By default, we’d use nmcli or the NetworkManager service:

$ nmcli networking off; nmcli networking on
$ systemctl restart NetworkManager

If we have them disabled, we can use basic tooling:

$ systemctl restart network
$ /etc/rc.d/init.d/network stop; /etc/rc.d/init.d/network start
$ ifdown eth1; ifup eth1

Once again, the last command only restarts eth1. Also, the method of choice depends on the version of the system and our needs.

6.4. Confirm Setup

Now, we can confirm eth1 has the correct settings:

$ ip address show dev eth1
[...]
    inet 192.168.6.66/24 brd 192.168.6.255 scope global eth1
[...]

Here, we see that our interface has a static IP address.

7. Static IP in Slackware Distributions

In Slackware and its related distributions like Slax and Absolute Linux, the system startup goes through the original /etc/rc.d network file framework:

  • /etc/rc.d/rc.inet1
  • /etc/rc.d/rc.inet1.conf
  • /etc/rc.d/rc.inet2

Of these, /etc/rc.d/rc.inet1 ensures we have a network, while /etc/rc.d/rc.inet1.conf sets the properties of our interfaces.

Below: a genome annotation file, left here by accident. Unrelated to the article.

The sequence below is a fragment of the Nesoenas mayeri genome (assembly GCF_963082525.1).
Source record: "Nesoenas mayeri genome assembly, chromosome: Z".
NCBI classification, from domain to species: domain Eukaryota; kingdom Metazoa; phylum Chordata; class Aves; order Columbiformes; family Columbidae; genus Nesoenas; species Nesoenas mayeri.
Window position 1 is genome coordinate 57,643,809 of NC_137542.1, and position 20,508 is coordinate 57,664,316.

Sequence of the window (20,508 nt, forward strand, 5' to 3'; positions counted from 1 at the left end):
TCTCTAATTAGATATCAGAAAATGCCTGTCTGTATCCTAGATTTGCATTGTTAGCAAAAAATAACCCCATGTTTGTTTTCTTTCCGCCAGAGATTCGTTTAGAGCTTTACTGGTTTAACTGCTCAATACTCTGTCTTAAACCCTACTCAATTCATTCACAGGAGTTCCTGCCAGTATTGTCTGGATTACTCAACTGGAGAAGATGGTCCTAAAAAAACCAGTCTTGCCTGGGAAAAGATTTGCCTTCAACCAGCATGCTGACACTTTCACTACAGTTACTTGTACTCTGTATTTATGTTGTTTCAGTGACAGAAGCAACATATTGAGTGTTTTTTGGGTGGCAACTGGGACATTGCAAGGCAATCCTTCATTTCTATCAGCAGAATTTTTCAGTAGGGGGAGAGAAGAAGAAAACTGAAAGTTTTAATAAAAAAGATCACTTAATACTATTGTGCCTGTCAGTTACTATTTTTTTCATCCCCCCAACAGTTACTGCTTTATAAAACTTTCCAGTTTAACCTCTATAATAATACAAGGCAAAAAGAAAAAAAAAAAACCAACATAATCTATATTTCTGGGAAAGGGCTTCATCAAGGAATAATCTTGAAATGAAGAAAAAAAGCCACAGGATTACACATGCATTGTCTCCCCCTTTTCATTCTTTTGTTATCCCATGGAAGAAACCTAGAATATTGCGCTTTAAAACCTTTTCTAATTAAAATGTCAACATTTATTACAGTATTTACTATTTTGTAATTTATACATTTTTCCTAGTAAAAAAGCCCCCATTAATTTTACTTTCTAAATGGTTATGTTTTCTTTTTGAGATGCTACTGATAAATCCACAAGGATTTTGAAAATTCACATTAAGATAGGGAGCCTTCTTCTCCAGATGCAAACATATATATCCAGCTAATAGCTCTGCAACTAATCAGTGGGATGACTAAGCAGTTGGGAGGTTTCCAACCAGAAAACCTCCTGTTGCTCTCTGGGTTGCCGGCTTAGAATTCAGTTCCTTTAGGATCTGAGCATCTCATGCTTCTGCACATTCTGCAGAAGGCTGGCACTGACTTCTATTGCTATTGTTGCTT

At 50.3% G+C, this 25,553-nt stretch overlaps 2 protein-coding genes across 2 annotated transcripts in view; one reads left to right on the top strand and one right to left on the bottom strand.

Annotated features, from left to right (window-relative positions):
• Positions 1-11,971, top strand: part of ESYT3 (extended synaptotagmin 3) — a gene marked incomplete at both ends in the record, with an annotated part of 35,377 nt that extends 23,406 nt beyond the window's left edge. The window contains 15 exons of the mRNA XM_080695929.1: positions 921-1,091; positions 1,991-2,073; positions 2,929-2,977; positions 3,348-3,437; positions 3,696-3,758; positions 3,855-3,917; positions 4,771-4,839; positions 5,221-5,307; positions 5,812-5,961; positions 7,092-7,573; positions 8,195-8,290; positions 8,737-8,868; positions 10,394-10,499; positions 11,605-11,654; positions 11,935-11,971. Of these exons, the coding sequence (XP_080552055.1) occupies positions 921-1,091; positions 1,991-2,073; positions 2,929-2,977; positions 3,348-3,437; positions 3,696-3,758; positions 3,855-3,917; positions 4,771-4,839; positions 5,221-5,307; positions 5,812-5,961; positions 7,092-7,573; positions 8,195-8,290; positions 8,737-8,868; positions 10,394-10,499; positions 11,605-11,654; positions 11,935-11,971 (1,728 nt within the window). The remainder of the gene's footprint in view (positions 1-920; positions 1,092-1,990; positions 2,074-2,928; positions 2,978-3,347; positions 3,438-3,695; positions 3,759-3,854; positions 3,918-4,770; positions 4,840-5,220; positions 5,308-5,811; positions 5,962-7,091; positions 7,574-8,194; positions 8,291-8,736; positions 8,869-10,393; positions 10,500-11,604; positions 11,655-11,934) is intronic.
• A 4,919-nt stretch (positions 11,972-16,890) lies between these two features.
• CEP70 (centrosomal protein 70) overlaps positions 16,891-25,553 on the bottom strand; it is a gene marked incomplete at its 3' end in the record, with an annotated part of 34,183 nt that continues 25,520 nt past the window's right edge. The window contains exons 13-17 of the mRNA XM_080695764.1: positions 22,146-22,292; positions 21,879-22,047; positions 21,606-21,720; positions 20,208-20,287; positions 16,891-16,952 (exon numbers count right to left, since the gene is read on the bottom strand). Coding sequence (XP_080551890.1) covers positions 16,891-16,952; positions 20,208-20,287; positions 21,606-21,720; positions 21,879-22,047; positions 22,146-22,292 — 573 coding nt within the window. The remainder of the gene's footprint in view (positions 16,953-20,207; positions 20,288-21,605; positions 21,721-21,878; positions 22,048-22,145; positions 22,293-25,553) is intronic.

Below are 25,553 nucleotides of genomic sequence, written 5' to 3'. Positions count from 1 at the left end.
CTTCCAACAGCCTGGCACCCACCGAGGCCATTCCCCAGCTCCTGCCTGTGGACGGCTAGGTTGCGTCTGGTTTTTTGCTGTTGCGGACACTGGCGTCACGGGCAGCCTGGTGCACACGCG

7.1. Disable Network Managers

Indeed, recent Slackware versions often come with NetworkManager by default. Still, external network management solutions can interfere with our manual settings or add more on top of them. Because of this, we stop and disable NetworkManager and any other similar services:

$ /etc/rc.d/rc.networkmanager stop
$ chmod -x /etc/rc.d/rc.networkmanager

At this point, we can move on with the internal network setup mechanism.

7.2. Modify Interface Configuration

Basically, to configure a static IP address for eth1 on Slackware-based distributions, we can simply replace or add options for that interface in /etc/rc.d/rc.inet1.conf:

IFNAME[0]="eth1"